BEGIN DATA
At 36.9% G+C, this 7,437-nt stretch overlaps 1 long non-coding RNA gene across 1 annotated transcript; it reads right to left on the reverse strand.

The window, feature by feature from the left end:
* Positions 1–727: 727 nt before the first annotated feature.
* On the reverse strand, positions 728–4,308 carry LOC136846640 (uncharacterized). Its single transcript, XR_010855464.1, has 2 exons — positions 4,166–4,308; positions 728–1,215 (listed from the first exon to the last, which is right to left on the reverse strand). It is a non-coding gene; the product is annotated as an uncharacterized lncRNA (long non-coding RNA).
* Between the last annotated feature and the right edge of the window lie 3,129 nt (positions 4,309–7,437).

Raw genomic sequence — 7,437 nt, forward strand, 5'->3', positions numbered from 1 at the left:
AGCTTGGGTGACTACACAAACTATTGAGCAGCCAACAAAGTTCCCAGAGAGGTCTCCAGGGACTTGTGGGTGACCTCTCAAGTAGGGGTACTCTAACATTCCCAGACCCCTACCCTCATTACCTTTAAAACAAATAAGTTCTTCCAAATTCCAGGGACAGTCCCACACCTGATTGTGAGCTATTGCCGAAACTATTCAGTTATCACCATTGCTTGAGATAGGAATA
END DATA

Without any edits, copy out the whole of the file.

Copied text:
At 36.9% G+C, this 7,437-nt stretch overlaps 1 long non-coding RNA gene across 1 annotated transcript; it reads right to left on the reverse strand.

The window, feature by feature from the left end:
* Positions 1–727: 727 nt before the first annotated feature.
* On the reverse strand, positions 728–4,308 carry LOC136846640 (uncharacterized). Its single transcript, XR_010855464.1, has 2 exons — positions 4,166–4,308; positions 728–1,215 (listed from the first exon to the last, which is right to left on the reverse strand). It is a non-coding gene; the product is annotated as an uncharacterized lncRNA (long non-coding RNA).
* Between the last annotated feature and the right edge of the window lie 3,129 nt (positions 4,309–7,437).

Raw genomic sequence — 7,437 nt, forward strand, 5'->3', positions numbered from 1 at the left:
AGCTTGGGTGACTACACAAACTATTGAGCAGCCAACAAAGTTCCCAGAGAGGTCTCCAGGGACTTGTGGGTGACCTCTCAAGTAGGGGTACTCTAACATTCCCAGACCCCTACCCTCATTACCTTTAAAACAAATAAGTTCTTCCAAATTCCAGGGACAGTCCCACACCTGATTGTGAGCTATTGCCGAAACTATTCAGTTATCACCATTGCTTGAGATAGGAATA